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I’ve been gardening for more than 40 years. I’m particularly fond of vegetable gardening, although my wife is an avid gardener with flowers and decorative plants. Both of us, though, have confronted the challenge of various forms of fungus growing on leaves, and we’re both very hesitant about any chemical sprays. As a result, we’ve looked for and found organic and natural solutions.
There are more than 10,000 species of fungus in North America. Most present themselves as mushrooms, but a good many are mold. The fungus that affects plants is actually a form of mold. It appears as a white, powdery coating on leaves and quickly spreads. This is due to the way that a fungus reproduces: spores.
Spores are, essentially, microscopic seeds. They are about the size of a grain of pollen. Thus, a fungus can spread easily as the spores are carried on the wind. And that can be a real problem.
A fungus might first show up as a mold growth on cucumber leaves, but the spores will happily spread the fungus to other plants in the garden, and eventually to flowers and even trees in the yard.
One year I had a small orchard of apple trees annihilated by a fungus. By August the leaves had turned yellow and half of the leaves were on the ground. I didn’t lose any trees, but there were few apples and little growth that year.
Here are five natural ways to deal with fungus:
1. Trim affected leaves and plants.
Keep an eye on your yard and gardens, and the minute you see a leaf affected by what appears to be a fungus, cut the leaf at the base of the stem. If the entire plant seems affected, you may have to remove the entire plant.
Do not throw the affected leaves or vines in the compost heap. It’s nice to believe that the heat of a compost heap will effectively kill the fungus, but some spores will always find themselves on the top of the heap. The problem is that as you incorporate your compost into your garden or yard, you are spreading the spores. Either burn the leaves or place them in a plastic garbage bag and throw them out with the garbage.
2. Hydrogen peroxide.
Add one ounce of hydrogen peroxide to nine ounces of water, and pour the solution into a spray bottle. After removing any affected leaves, spray the surrounding plants and the affected plant with a liberal, misting spray of the solution. The hydrogen peroxide will kill and prevent further fungal growth. If you’re a bit squeamish about applying hydrogen peroxide to your fruits or vegetables, then you can use this approach on flowers and other decorative plants and use the next approach for your vegetable garden.
Keep an eye on the weather, however. After any rain, you likely should reapply the solution.
3. Acetic acid.
Sounds scary, doesn’t it? But in case you didn’t know, acetic acid is vinegar. Most store-bought vinegar has a 4 to 5 percent solution of acetic acid.
Vinegar is, in fact, a highly powerful, natural antiseptic. Combine the vinegar with an equal measure of water and put into a plastic spray bottle. Some people prefer the vinegar approach to hydrogen peroxide, but you can apply both to your plants if you want a little extra insurance.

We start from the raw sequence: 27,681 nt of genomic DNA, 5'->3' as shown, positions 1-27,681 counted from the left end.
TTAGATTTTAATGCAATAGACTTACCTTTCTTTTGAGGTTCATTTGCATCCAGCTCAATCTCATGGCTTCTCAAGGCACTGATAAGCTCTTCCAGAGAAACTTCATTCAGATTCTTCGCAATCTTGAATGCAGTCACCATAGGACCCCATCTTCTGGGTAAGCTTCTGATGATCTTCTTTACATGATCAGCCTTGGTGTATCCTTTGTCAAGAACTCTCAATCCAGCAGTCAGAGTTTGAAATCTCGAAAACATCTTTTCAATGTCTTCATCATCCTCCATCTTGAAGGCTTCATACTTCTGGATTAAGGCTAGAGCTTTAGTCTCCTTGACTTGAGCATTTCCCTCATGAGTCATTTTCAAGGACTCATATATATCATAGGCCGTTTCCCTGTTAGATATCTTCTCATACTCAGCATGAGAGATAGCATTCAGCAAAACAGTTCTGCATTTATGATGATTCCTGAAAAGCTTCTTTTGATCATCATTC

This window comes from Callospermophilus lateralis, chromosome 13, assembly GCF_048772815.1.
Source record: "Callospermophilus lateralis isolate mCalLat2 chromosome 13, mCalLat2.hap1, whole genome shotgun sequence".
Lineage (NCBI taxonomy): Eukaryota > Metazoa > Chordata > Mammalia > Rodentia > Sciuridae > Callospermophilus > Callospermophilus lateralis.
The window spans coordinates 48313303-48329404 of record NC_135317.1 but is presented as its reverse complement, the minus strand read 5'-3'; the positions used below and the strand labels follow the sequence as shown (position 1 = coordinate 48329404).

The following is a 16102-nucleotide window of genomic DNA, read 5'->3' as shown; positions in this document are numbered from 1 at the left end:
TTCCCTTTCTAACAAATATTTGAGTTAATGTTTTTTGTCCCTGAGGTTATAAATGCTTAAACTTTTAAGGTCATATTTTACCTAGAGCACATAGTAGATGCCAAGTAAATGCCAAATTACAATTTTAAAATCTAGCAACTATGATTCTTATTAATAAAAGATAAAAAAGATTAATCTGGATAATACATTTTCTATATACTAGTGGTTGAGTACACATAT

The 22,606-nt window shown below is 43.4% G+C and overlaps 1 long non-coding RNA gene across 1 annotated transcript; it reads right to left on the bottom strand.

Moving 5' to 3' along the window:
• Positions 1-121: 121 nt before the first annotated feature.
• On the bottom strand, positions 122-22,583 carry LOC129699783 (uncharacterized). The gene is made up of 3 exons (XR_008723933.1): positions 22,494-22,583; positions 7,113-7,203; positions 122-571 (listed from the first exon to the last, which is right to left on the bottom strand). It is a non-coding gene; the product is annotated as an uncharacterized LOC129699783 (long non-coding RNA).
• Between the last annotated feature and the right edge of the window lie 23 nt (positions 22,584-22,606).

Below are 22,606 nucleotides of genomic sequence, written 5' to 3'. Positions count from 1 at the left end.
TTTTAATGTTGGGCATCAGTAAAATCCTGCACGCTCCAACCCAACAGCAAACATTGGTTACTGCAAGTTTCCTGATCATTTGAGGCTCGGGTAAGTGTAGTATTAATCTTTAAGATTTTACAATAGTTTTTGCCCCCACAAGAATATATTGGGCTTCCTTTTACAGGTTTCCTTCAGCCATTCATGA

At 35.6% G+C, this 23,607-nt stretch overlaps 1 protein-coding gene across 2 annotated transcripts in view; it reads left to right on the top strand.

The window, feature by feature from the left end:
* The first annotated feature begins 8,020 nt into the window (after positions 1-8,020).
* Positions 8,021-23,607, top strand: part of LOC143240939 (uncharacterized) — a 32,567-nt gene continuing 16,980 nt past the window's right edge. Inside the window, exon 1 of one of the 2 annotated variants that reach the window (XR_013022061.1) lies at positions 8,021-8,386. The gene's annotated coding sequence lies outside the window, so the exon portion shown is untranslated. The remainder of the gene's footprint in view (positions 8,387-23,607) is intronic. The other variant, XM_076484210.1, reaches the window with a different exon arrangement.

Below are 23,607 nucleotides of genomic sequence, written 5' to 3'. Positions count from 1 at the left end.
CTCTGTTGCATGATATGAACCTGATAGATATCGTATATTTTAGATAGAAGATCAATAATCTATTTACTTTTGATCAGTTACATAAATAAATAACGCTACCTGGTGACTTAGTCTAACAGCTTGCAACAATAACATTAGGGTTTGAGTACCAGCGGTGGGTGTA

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I prefer this approach for vegetables and fruits. It’s easy to rinse off the vinegar before eating any fruit or vegetable. Reapply after a rain.
4. Baking soda.
Combine one quart of water with one teaspoon of baking soda. Add a half teaspoon of canola oil and a splash of dish soap and shake the bottle. Apply the same way as either the hydrogen peroxide treatment or the vinegar treatment.
One note: If you apply the vinegar solution to your leaves immediately followed by the baking soda solution, you may see some foaming. I’ve done this intentionally a couple of times to see if it was more effective, but there was nothing to indicate the combination was better than either one individually.
5. Change your garden location.
The simple fact is that a fungus doesn’t like bright sun. It prefers the cool shade of trees or other plants to grow and spread. Your garden location will be somewhat protected from fungus if it’s in full sun all day. My problem is that my current vegetable garden was started in bright sun and raised beds 30 years ago; since then, the surrounding trees partially shade it at times.
When to Go on High Alert
Certain weather factors encourage the rapid growth of fungus on plants. Humidity is a primary culprit. After any rain and especially a fog, be on the lookout for the sudden appearance of any fungus on your plants. It can take only a few days for the fungus to grow.
So, can you eat food with fungus? The answer is yes and no. Most fungus only affects the leaves of plants, not the fruits. If the tomatoes, cucumbers or squash look like they’re not affected, then just make sure to give them a good rinse in cold, running water. If they smell like mildew, toss them in the garbage.
Green, leafy vegetables are another story. A fungus causes a leaf to rapidly decompose. You’ll notice two things if you try to rinse some spinach, kale or lettuce that’s been affected by a fungus. For one, the leaves may dissolve in your hands as you rinse them. Worse, they may smell and taste like mildew. If a leafy vegetable is affected, toss it in the garbage.
Hopefully you won’t have a serious problem with fungus in your yard or garden this year, but if so, you now have the tools to battle it. Happy gardening!
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